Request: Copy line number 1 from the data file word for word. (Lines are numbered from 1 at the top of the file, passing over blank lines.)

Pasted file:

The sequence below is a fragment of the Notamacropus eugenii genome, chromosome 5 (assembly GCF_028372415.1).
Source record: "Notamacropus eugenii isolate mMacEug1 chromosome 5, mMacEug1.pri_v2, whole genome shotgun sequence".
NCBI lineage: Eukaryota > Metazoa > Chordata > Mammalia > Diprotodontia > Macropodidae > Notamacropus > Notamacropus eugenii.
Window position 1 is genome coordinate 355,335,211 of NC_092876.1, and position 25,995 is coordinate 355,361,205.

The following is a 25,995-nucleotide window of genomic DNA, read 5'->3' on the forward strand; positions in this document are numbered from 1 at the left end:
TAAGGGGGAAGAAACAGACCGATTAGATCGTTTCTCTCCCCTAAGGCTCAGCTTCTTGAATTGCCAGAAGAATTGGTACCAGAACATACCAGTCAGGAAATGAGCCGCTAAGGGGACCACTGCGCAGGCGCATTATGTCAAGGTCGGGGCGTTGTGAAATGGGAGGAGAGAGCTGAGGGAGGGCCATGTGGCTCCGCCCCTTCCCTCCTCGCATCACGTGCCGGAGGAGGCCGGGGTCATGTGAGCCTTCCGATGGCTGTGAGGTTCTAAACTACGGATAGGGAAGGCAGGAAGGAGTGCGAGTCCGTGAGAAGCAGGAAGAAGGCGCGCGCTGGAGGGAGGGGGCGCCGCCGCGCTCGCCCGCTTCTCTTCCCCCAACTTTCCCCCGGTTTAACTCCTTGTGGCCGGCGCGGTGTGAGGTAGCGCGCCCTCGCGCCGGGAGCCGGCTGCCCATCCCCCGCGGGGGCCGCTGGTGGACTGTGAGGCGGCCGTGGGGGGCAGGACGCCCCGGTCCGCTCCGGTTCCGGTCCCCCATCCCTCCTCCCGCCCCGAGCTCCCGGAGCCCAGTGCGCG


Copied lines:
The sequence below is a fragment of the Notamacropus eugenii genome, chromosome 5 (assembly GCF_028372415.1).